So, I decided to share the article on my Facebook page and ask for feedback. It generated lively dialog, which was fascinating. 

Initial feedback on my page was completely opposite of what appeared on my other friend’s. Most felt the author’s take leaned toward being self-absorbed. As is often the case with me, I land somewhere in the middle.

So, if you ask me to coffee, here are some questions I may ask myself before I say “Yes” or “No.” Feel free to use these questions yourself when you have similar opportunities. 

  1. What’s the purpose of our get together? Are you wanting to have coffee so we can make a real connection (not necessarily a lifelong friendship but a sincere, warm acquaintance) or under the guise of “tossing ideas around” so you could push me to buy or join something? You know the difference.
  2. Could something bigger than business be happening? There are times that a conversation becomes something more important than business. (Those practicing a faith may consider these “divine appointments.”) If I have a hard-and-fast rule not to have coffee with someone unless it would be good for my business, I may miss something very important.
  3. Could you become a good friend, or at least a pleasant business acquaintance? Sometimes you hit it off with someone and make a good friend out of what started as a networking opportunity. And even if you don’t become personal friends, there may be value in our having a warm business-based acquaintance–if nothing more than for the joy of knowing a good person.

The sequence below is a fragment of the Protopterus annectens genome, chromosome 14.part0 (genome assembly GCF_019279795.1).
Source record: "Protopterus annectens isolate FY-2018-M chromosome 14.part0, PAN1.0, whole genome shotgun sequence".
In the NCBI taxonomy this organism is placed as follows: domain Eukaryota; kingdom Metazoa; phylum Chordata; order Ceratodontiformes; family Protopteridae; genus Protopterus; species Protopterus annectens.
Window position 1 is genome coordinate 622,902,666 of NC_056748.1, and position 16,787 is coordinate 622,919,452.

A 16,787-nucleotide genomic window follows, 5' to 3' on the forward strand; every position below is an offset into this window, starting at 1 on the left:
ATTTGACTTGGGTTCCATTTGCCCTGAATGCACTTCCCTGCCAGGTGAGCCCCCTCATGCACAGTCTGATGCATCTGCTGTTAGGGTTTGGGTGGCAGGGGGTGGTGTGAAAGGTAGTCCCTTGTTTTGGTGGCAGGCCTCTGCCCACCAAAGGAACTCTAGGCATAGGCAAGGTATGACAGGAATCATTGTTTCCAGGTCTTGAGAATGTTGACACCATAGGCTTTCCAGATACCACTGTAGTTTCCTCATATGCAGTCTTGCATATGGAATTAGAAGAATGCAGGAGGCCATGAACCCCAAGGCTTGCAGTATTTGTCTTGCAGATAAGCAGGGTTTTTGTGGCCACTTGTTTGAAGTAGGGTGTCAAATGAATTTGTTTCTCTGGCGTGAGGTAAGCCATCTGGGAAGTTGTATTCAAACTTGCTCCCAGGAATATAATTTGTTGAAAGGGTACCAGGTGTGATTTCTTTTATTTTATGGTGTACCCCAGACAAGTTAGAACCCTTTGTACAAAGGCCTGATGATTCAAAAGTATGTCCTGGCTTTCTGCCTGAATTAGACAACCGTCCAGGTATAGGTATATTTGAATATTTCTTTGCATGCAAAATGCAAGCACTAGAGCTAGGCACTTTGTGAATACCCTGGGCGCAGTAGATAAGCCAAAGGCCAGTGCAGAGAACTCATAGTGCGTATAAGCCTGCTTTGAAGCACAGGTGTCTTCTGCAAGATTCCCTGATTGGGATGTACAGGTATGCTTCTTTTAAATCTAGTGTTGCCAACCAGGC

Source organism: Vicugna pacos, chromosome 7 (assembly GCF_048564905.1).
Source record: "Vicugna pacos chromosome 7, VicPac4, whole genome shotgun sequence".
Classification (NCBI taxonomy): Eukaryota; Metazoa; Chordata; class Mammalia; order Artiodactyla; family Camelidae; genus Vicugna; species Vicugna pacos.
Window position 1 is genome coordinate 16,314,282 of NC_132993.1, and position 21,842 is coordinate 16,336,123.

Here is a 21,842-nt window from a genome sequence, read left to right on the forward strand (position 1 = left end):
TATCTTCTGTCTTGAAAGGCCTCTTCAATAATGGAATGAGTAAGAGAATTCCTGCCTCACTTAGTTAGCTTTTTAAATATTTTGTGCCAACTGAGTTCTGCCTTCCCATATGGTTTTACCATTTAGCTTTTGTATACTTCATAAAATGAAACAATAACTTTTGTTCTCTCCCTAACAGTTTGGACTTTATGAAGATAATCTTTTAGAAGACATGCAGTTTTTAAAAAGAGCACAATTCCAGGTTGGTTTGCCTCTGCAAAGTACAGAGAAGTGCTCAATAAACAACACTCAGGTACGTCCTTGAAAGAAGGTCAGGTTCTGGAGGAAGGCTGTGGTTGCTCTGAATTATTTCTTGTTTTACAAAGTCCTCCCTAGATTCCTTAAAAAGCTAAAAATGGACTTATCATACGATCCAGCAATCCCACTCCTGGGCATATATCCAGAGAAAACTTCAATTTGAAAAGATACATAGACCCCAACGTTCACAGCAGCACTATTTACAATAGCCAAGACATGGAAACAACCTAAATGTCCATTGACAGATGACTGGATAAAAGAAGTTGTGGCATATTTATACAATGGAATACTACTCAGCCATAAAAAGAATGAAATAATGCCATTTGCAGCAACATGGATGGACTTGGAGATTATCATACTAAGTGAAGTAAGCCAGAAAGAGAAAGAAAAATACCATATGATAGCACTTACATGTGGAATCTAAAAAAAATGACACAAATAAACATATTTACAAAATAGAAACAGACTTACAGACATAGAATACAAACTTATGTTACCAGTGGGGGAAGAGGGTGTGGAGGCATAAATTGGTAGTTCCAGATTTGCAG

4. Would it be good for future business? While I may wonder whether the time will have an immediate “payoff” for current business (and let’s be honest, many professionals think this way) is it possible that the seeds we plant now will pay off later? For at least three of my VA clients, we met weeks in advance of any money changing hands for my serving as a VA.
  5. Does our meeting have a reasonable goal/agenda? While the above points may be valuable, I probably don’t have time to have several “Let’s grab coffee” meetings a week. There’s nothing wrong with being wise with my time. Can we have at least a loose purpose to the meeting? (Although, I admit, one of my best client relationships came about because someone else said, “You two need to know each other.” At first we weren’t sure why. It became evident the more we talked.)
  6. Can the meeting happen in some other way? The original article mentioned this, and in the case of two of the above clients, we met at a conference we were already attending, and with the other, via Skype. Technology can be of help and a 20-30 minute phone or online call saves the additional time spent commuting, chit chatting over the coffee, etc. This works particularly well with ongoing relationships where you already communicate regularly (i.e. with clients)